Robert Lee Maril, a professor at Texas Southmost College, has recently written a book that explores the Texas coast and the diverse people who call it home considering the many ways Texans have altered these lands. In Cannibals and Condos: Texans and Texas along the Gulf Coast Maril talks with rich, poor, and in between to show how today’s decisions will affect future lives.
For eons the Texas Gulf Coast stretched undisturbed for nearly four hundred miles of quiet wetlands and long beaches. The Karankawa Indians, often maligned as cannibals, once lived there in harmony with land and sea. Today the coast is rapidly being changed—being forced to give up its limited resources. At tremendous economic risk, condominiums and whole communities are being built there on shifting sands that offer little to support the demands of large, permanent populations.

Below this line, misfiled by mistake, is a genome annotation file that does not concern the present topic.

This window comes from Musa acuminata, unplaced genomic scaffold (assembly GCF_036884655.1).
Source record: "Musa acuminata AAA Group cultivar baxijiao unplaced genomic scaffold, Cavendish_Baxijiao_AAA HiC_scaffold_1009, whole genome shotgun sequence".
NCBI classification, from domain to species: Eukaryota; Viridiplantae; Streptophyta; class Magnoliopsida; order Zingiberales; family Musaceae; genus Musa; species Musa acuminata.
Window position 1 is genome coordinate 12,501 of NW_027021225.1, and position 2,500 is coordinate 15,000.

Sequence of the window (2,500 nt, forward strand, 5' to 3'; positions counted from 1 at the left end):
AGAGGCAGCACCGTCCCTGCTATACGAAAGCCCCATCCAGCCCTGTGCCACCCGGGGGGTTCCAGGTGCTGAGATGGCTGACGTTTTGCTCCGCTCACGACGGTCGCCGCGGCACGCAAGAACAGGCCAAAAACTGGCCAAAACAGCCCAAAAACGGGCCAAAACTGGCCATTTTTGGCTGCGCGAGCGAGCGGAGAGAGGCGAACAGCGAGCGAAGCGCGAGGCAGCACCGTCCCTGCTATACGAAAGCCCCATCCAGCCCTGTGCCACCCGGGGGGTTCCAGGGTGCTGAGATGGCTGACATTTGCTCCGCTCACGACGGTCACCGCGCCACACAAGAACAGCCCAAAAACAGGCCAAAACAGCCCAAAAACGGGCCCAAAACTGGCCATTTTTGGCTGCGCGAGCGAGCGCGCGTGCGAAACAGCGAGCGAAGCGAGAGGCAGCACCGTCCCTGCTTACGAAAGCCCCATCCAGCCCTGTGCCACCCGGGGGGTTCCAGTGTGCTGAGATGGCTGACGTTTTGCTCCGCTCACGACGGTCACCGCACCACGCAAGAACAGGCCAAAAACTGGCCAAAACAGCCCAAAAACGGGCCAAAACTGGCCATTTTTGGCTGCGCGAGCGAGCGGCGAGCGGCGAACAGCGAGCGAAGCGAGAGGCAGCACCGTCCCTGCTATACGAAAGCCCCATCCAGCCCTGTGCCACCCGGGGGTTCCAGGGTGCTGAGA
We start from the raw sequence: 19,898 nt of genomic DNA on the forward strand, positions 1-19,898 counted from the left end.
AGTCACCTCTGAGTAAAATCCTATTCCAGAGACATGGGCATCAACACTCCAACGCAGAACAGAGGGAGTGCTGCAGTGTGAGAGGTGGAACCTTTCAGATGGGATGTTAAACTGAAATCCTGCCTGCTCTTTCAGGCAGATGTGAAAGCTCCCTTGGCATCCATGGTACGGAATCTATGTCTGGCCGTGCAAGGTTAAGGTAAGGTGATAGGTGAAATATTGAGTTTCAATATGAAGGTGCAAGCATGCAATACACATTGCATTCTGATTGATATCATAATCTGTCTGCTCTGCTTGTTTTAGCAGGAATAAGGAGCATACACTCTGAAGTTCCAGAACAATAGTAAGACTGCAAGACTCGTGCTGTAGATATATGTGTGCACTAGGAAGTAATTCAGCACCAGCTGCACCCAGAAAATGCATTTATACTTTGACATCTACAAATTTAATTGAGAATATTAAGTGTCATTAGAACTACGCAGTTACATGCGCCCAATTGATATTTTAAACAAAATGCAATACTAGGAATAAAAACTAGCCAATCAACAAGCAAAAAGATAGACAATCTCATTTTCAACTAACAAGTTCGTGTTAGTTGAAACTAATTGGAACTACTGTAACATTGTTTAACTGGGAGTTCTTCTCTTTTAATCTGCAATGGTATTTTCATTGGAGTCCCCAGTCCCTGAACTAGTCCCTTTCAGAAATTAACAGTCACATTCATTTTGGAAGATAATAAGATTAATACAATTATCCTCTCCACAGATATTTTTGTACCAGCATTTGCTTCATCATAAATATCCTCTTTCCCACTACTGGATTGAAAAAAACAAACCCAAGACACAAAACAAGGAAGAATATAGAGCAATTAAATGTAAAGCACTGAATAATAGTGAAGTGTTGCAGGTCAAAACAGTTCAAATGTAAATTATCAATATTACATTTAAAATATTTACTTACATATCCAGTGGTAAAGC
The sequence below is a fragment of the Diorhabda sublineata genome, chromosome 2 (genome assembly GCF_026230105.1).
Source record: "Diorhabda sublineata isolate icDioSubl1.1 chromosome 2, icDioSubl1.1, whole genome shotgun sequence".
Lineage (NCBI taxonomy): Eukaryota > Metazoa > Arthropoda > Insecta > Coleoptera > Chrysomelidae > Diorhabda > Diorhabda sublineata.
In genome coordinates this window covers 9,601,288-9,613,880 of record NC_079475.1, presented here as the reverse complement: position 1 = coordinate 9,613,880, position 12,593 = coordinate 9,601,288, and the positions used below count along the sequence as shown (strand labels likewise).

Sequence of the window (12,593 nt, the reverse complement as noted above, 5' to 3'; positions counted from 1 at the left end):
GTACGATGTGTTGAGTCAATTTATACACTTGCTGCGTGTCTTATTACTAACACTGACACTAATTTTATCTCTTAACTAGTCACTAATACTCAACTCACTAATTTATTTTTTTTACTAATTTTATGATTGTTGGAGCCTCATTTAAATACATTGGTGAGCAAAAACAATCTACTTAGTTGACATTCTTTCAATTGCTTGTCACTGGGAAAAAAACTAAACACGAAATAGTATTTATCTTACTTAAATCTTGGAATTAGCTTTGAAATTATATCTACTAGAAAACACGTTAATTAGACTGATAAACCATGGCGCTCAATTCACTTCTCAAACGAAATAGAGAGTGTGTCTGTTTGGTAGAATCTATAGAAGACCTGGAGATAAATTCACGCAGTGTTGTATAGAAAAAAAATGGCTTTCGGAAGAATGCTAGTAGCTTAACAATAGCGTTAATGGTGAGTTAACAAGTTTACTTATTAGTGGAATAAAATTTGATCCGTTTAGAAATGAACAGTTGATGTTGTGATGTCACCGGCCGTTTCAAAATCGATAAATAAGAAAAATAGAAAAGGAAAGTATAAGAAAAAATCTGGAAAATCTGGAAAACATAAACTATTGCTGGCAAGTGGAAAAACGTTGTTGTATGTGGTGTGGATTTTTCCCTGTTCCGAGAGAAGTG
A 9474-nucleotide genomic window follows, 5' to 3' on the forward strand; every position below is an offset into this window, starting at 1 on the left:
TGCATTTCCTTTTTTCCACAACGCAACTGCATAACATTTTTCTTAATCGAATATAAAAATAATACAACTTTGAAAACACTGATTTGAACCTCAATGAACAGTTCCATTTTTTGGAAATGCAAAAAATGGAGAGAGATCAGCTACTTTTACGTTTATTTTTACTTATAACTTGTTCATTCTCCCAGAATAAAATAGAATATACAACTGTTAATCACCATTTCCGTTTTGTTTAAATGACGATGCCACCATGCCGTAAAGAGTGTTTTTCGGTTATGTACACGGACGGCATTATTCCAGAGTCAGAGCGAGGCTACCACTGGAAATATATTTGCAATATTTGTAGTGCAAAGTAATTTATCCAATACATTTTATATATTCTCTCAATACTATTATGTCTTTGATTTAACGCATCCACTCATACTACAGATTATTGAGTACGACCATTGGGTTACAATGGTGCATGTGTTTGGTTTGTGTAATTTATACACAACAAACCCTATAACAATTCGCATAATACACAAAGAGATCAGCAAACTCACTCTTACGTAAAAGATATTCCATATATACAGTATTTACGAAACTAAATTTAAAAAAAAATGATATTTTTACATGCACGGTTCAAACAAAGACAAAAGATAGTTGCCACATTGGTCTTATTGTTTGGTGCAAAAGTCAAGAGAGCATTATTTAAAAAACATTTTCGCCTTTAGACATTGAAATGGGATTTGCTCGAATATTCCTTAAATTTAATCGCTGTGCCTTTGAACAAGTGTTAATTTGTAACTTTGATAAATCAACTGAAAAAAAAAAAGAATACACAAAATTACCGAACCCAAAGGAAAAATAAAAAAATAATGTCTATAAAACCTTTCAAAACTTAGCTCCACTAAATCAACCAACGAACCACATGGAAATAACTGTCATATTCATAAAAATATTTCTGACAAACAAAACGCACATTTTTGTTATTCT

Maril’s book is a personal exploration of that coastline as seen through the eyes of a professional researcher, traveler, and resident of the Texas Coast. He describes the region’s unique beauty and its appeal for those who want to escape crowded cities and colder climes. In exploring the coast, its people, and its social myths, Maril offers modest solutions to its problems: oil spills and toxic pollution, hurricanes, the displacement of those who make their living from the sea, and, most importantly, the destruction of the land itself in the name of development.
About the Author
Published by Texas A&M University Press